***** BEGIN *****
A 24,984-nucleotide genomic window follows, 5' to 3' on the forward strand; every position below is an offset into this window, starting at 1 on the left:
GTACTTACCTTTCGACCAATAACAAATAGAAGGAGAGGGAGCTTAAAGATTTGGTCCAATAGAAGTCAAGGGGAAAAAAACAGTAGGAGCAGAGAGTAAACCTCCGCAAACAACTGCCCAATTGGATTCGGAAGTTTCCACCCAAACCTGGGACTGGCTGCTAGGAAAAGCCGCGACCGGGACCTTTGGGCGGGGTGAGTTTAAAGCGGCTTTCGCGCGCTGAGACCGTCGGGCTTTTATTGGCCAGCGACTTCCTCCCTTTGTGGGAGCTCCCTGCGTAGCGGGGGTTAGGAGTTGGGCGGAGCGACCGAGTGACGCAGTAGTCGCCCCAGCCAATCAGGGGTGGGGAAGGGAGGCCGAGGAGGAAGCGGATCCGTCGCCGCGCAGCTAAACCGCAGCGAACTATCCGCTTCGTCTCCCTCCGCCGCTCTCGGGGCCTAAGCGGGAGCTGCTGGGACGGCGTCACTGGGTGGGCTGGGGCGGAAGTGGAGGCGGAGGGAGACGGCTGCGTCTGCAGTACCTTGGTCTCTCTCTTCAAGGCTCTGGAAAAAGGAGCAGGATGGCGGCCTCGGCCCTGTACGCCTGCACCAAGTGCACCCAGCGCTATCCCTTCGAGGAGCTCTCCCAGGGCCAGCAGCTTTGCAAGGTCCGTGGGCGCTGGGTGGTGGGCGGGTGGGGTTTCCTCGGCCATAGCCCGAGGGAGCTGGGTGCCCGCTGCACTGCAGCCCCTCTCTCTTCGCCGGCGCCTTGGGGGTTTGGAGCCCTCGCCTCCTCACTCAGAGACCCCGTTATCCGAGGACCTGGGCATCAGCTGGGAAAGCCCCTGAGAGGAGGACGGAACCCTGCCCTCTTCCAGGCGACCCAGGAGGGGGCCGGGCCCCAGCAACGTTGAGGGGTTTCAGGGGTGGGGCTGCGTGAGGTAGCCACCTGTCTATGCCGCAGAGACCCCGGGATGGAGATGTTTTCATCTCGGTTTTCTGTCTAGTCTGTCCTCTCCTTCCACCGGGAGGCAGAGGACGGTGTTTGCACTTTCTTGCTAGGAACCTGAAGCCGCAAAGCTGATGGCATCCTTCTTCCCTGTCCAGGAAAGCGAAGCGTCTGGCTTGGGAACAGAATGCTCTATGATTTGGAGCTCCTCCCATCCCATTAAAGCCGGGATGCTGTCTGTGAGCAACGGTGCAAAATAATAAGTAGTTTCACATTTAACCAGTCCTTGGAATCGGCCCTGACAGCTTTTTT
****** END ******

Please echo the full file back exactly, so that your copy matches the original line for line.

A 24,984-nucleotide genomic window follows, 5' to 3' on the forward strand; every position below is an offset into this window, starting at 1 on the left:
GTACTTACCTTTCGACCAATAACAAATAGAAGGAGAGGGAGCTTAAAGATTTGGTCCAATAGAAGTCAAGGGGAAAAAAACAGTAGGAGCAGAGAGTAAACCTCCGCAAACAACTGCCCAATTGGATTCGGAAGTTTCCACCCAAACCTGGGACTGGCTGCTAGGAAAAGCCGCGACCGGGACCTTTGGGCGGGGTGAGTTTAAAGCGGCTTTCGCGCGCTGAGACCGTCGGGCTTTTATTGGCCAGCGACTTCCTCCCTTTGTGGGAGCTCCCTGCGTAGCGGGGGTTAGGAGTTGGGCGGAGCGACCGAGTGACGCAGTAGTCGCCCCAGCCAATCAGGGGTGGGGAAGGGAGGCCGAGGAGGAAGCGGATCCGTCGCCGCGCAGCTAAACCGCAGCGAACTATCCGCTTCGTCTCCCTCCGCCGCTCTCGGGGCCTAAGCGGGAGCTGCTGGGACGGCGTCACTGGGTGGGCTGGGGCGGAAGTGGAGGCGGAGGGAGACGGCTGCGTCTGCAGTACCTTGGTCTCTCTCTTCAAGGCTCTGGAAAAAGGAGCAGGATGGCGGCCTCGGCCCTGTACGCCTGCACCAAGTGCACCCAGCGCTATCCCTTCGAGGAGCTCTCCCAGGGCCAGCAGCTTTGCAAGGTCCGTGGGCGCTGGGTGGTGGGCGGGTGGGGTTTCCTCGGCCATAGCCCGAGGGAGCTGGGTGCCCGCTGCACTGCAGCCCCTCTCTCTTCGCCGGCGCCTTGGGGGTTTGGAGCCCTCGCCTCCTCACTCAGAGACCCCGTTATCCGAGGACCTGGGCATCAGCTGGGAAAGCCCCTGAGAGGAGGACGGAACCCTGCCCTCTTCCAGGCGACCCAGGAGGGGGCCGGGCCCCAGCAACGTTGAGGGGTTTCAGGGGTGGGGCTGCGTGAGGTAGCCACCTGTCTATGCCGCAGAGACCCCGGGATGGAGATGTTTTCATCTCGGTTTTCTGTCTAGTCTGTCCTCTCCTTCCACCGGGAGGCAGAGGACGGTGTTTGCACTTTCTTGCTAGGAACCTGAAGCCGCAAAGCTGATGGCATCCTTCTTCCCTGTCCAGGAAAGCGAAGCGTCTGGCTTGGGAACAGAATGCTCTATGATTTGGAGCTCCTCCCATCCCATTAAAGCCGGGATGCTGTCTGTGAGCAACGGTGCAAAATAATAAGTAGTTTCACATTTAACCAGTCCTTGGAATCGGCCCTGACAGCTTTTTT